I feel like we’ve been here before. This modern spin on classic children’s stories and fables; the only added difference being the addition of nursery rhymes. This entire book confused me. Who’s the audience that this is geared towards? Children? Comic book readers? Casual readers? The only logical conclusion that I could come to is that it’s for fathers that read comics and find the idea of taking simple stories and making them demented cool. I don’t mean demented in a mean-spirited way either, I have absolutely no problem with demented. For instance one of the stories Jack, yes the Jack as he heads out to look for food due to his life being one of poverty. He finds a castle with a giant and the giant delivers his famous lines of, “Fee fi fo fum…” and so on. This gives Jack an idea as he trips the giant and then eats him. Demented right? It’s a bit strange to have a young boy portrayed as a cannibal and this is about the second story in.
There are several other stories that are simply goofy twists on the stories like “The Old Woman that Lives in a Shoe” which is more from the giant who owns the shoes perspective. Probably the cheesiest one was “Little Red Riding Hood” which also pulls from the opposite perspective this time from the Wolf and ends with Grandma’s house being Grandma’s Martial Arts School for Young Ladies. You can fill in the rest of the story for yourself I’m sure.
Personal favorites included Doug TenNapel’s “Rumplestiltskin” which was very fun and actually tried to do something different with the story in his own quirky way. It worked and stood out the most to me. Shannon Wheeler’s “Row, Row Row” also tickled my fancy with its simple idea and brilliant execution.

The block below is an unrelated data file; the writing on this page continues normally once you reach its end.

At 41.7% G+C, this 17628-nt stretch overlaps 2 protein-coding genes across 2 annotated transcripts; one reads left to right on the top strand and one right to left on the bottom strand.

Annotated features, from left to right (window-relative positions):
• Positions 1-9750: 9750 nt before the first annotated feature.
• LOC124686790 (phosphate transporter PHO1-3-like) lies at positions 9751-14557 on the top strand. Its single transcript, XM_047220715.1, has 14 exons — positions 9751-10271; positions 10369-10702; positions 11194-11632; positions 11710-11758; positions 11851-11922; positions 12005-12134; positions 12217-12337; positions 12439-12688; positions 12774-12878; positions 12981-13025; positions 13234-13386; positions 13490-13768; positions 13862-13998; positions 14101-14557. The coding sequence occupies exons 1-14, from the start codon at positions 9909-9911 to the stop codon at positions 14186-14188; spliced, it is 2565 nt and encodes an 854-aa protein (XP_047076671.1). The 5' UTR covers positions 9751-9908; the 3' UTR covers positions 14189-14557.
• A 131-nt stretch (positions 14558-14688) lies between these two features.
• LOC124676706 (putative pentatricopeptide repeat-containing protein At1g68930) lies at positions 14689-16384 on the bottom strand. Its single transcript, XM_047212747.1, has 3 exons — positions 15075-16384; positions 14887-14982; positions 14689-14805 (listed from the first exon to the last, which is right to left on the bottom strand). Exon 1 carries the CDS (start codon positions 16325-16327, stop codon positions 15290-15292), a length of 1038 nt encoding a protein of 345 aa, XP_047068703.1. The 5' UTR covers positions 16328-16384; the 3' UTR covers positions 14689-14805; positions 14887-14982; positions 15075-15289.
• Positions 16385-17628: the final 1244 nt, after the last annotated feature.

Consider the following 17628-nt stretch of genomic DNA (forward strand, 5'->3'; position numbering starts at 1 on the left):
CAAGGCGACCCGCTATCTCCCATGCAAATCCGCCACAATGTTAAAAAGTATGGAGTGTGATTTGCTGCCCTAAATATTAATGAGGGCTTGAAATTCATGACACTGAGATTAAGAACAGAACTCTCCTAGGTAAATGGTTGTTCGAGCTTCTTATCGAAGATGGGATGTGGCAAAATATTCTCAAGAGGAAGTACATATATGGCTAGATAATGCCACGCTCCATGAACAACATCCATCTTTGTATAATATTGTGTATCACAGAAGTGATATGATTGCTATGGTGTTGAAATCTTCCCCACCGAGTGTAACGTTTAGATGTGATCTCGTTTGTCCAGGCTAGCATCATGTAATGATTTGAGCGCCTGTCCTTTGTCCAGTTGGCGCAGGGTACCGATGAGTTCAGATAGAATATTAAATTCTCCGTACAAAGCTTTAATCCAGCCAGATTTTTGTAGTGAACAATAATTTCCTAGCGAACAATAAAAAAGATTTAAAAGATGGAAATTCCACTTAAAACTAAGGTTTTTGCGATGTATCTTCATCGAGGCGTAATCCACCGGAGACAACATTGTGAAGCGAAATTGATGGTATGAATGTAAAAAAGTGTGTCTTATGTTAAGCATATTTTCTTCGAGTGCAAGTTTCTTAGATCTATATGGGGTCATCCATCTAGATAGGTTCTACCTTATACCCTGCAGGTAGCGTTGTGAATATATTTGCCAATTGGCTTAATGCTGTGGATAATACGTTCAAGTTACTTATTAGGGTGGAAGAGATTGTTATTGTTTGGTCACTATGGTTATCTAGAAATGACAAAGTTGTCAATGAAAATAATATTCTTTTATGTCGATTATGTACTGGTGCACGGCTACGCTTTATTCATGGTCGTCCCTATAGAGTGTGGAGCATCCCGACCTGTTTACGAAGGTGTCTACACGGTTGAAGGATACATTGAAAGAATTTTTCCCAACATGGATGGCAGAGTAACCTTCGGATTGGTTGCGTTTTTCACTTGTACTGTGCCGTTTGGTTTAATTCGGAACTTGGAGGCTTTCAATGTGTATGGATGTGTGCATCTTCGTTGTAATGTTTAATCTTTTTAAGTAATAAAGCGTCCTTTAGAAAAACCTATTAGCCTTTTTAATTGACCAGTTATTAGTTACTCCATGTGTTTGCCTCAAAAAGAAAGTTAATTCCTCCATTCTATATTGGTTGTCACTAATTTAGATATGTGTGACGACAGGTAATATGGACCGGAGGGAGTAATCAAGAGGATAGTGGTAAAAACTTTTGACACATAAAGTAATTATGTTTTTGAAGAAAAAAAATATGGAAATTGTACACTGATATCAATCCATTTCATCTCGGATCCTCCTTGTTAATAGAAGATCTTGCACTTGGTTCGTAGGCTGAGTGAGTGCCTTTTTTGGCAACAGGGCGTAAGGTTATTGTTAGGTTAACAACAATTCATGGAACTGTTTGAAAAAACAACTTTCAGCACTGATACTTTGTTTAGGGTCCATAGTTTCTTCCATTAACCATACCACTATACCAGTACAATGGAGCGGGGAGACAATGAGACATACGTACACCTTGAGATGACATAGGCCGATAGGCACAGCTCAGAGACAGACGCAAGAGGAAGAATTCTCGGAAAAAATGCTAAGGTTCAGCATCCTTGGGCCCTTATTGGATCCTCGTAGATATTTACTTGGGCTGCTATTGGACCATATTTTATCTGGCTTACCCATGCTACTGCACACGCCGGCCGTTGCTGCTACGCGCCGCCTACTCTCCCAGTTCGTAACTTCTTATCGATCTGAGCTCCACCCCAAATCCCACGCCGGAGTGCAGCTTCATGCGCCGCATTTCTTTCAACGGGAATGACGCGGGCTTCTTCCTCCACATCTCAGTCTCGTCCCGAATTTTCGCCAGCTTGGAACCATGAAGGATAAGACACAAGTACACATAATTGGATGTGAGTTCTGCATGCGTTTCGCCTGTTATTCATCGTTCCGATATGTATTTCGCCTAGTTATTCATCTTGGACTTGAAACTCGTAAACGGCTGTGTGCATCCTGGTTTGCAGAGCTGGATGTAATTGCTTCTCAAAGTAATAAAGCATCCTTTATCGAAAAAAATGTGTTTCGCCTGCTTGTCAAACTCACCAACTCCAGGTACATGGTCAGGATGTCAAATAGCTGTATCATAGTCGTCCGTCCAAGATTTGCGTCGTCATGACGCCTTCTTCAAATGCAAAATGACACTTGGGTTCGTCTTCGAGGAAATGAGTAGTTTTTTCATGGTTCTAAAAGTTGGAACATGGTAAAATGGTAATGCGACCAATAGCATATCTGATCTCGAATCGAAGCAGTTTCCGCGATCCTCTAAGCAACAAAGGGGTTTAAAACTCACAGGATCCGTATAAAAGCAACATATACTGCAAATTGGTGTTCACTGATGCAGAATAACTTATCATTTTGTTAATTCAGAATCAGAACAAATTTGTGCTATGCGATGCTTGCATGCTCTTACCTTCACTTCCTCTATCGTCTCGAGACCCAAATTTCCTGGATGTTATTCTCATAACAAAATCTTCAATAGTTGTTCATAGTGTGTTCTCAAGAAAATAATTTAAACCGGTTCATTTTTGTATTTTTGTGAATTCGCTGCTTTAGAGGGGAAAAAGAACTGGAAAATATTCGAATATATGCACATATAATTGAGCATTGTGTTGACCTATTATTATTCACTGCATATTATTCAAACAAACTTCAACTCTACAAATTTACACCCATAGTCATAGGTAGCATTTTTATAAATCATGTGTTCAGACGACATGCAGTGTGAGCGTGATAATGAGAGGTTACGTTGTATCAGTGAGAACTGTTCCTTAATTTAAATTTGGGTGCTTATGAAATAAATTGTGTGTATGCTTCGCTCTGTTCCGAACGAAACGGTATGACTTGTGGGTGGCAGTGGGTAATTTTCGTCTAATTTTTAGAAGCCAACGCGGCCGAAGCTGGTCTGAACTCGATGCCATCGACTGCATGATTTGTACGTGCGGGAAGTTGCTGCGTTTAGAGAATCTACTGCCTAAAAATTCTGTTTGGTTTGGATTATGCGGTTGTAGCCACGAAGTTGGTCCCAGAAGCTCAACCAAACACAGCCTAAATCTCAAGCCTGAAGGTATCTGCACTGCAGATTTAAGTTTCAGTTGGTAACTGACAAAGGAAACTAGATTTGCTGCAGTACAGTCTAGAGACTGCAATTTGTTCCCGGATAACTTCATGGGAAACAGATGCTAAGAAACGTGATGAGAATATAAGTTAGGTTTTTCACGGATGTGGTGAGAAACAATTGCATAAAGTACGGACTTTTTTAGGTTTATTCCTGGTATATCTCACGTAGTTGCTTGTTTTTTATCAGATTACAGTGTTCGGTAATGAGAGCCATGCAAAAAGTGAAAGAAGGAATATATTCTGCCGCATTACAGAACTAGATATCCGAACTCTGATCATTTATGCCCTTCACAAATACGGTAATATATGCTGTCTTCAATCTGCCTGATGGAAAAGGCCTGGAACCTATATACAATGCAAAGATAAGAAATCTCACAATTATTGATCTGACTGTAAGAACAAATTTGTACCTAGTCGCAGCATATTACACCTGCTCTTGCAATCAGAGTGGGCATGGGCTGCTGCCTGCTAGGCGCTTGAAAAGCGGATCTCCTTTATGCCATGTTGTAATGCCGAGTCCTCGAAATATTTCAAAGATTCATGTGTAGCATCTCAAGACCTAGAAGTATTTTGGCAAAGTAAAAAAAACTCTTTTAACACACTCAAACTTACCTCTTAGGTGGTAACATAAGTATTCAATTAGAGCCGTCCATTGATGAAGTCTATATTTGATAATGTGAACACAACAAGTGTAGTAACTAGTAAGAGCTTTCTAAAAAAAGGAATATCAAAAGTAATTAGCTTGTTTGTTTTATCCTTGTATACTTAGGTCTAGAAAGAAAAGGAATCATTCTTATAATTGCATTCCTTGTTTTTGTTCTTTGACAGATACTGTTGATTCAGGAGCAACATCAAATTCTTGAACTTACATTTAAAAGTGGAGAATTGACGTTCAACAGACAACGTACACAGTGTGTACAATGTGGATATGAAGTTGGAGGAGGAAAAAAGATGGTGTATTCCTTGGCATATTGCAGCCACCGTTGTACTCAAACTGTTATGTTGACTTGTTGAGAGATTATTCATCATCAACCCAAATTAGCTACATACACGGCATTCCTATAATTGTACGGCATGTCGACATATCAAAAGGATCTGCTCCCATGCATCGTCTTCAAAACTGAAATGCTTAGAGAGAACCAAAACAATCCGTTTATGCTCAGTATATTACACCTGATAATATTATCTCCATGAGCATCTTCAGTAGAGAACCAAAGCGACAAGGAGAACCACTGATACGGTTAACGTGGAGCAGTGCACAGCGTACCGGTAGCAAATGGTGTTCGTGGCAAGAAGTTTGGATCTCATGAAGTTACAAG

One thing is for sure, there is a lot of big name talent on the book. That doesn’t mean that it was all good and in fact most of the stories are just meh. Even the good ones didn’t smack me in the face and proclaim, “This is the best thing ever!” Rather it was more like, “You don’t have children why are you bothering to read this book while trying to find some redeeming value!?!” That’s the thing, this book is for a very niche audience and if you’re not a dad trying to introduce your child to a new generation of kids stories there is little to no reason to pick this book up.
It’s not bad by any means, but it’s so average that it basically makes it bad because of that fact. The art is really good, but not stand out good and the stories are just well told. The fact remains that there is nothing new here; no twist on an old idea that will do anything more than make you turn the page and wonder why you’re still going.
Score: 2/5 (Mostly because of the art throughout)
Publisher: Shadowline and Image Comics Price: $19.99 (They must be charging by the page for how long it will take you to read it and fully appreciate each page of art) Release Date: 2/29/12